Citing overlapping lawsuits and “substantial costs to the state,” North Carolina Gov. Pat McCrory withdrew a lawsuit against the federal government over House Bill 2 (HB2), the state’s so-called “bathroom bill.” North Carolina will continue to defend the controversial law in separate but similar lawsuits pending in federal courts.
McCrory’s decision came less than a week after two college sports associations pulled their respective championship games from North Carolina venues over opposition to HB2, which requires people to use restrooms and locker rooms based on the gender listed on their birth certificates. Supporters of the law fear state leaders will yield to calls to repeal the bill after a months-long, vitriolic public relations campaign by LGBT activists and the resulting financial toll.
But Graham Wilson, McCrory’s press secretary, insists dropping the state’s lawsuit will make the law easier to defend.
“This action will consolidate the state’s efforts in the courts,” he said. “The remaining cases are well underway in the U.S. Middle District of North Carolina. Gov. McCrory will continue to fight against government overreach.”
Suits and countersuits filled federal court dockets after the North Carolina Assembly passed HB2 in March. In each case the state has sought to defend the law against allegations it violates federal civil rights statutes.
McCrory is in a tight race for reelection, running against Democrat Attorney General Roy Cooper who refused to defend HB2 against the federal lawsuit. In a Sept. 19 poll conducted by Elon University, McCrory had a tight lead in the race – 48.7 percent to 46 percent.
But according to the same poll, 49.5 percent of likely voters oppose HB2, while 39.5 support it.
State Sen. Tamara Barringer, a Republican who voted for HB2, is now calling for its repeal. In an interview with National Public Radio last week, Barringer balked at suggestions her change of heart was politically motivated.
Asked if she would support legislation allowing transgender persons to use their restroom of choice, Barringer said she couldn’t answer because she didn’t think society had a good way to define what that meant.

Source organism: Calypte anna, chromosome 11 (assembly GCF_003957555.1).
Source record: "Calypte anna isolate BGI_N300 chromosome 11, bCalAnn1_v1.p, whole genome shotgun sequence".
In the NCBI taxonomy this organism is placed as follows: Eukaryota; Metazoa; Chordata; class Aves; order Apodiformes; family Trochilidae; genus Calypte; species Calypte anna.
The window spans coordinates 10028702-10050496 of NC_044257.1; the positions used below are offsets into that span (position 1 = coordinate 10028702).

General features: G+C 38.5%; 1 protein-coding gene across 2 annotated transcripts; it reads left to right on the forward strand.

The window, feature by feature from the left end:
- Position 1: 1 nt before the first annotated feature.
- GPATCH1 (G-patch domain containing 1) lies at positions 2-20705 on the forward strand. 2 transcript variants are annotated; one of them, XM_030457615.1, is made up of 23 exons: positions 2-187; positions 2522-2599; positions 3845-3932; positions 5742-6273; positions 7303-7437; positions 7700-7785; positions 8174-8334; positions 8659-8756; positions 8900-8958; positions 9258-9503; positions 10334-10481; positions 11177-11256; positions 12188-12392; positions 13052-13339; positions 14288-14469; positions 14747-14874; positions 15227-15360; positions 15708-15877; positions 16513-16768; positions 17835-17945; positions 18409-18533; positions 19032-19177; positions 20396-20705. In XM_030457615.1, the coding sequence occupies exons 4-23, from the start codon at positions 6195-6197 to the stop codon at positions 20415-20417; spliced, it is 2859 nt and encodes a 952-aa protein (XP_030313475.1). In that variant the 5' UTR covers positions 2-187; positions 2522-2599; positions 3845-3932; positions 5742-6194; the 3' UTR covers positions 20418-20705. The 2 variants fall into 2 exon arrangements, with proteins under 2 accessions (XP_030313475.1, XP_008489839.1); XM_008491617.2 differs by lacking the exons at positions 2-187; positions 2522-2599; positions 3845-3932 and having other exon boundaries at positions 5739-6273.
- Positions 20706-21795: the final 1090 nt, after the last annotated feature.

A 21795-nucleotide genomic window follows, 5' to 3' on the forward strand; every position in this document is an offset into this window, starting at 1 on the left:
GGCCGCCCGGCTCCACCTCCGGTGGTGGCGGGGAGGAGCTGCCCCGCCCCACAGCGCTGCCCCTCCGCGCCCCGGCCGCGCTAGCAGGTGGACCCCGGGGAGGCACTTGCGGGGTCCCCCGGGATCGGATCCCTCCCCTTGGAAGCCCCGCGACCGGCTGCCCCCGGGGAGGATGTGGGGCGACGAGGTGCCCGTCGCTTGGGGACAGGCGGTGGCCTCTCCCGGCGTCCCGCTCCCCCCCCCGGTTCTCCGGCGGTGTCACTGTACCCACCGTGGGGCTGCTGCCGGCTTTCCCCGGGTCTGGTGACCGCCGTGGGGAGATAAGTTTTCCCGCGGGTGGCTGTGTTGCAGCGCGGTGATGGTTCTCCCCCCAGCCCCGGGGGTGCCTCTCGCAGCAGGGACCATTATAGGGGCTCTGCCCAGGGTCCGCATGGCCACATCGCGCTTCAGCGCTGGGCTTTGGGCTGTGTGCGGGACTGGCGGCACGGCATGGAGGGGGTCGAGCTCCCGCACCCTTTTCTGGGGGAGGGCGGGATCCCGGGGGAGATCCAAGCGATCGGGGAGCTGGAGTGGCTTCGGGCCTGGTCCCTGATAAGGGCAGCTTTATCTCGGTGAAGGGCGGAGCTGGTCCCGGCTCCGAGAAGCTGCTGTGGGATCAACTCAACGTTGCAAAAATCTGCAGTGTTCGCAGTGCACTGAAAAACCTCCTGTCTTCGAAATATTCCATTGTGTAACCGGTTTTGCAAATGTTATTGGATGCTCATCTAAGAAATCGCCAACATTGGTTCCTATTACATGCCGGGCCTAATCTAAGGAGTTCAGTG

“But I will tell you that I am listening and open to hear that discussion,” she said, adding two other GOP legislators support her efforts.
Tami Fitzgerald, director of the North Carolina Values Coalition, called Barringer’s comments an act of political desperation.
“Today there are too many politicians willing to abandon their closely held beliefs and principles in the face of adversity,” Fitzgerald said. “People want leaders who will stand up for what is right. How much is it worth to prevent the sexual assault of one little girl in a public bathroom or locker room? That is the question that State Sen. Tamara Barringer ought to ask herself.”
State legislators drafted HB2 after the City of Charlotte passed an ordinance giving transgender persons access to the restrooms and private changing facilities of their choice. In a Sept. 19 joint press conference, Charlotte Mayor Jennifer Roberts, along with representatives from the pro-LGBT Human Rights Campaign and Equality North Carolina, rejected a compromise calling on both Charlotte and the state to repeal their respective laws.
(EDITOR’S NOTE – Bonnie Pritchett writes for WORLD News Service, a division of WORLD Magazine, worldmag.com, based in Asheville, N.C. Used with permission.)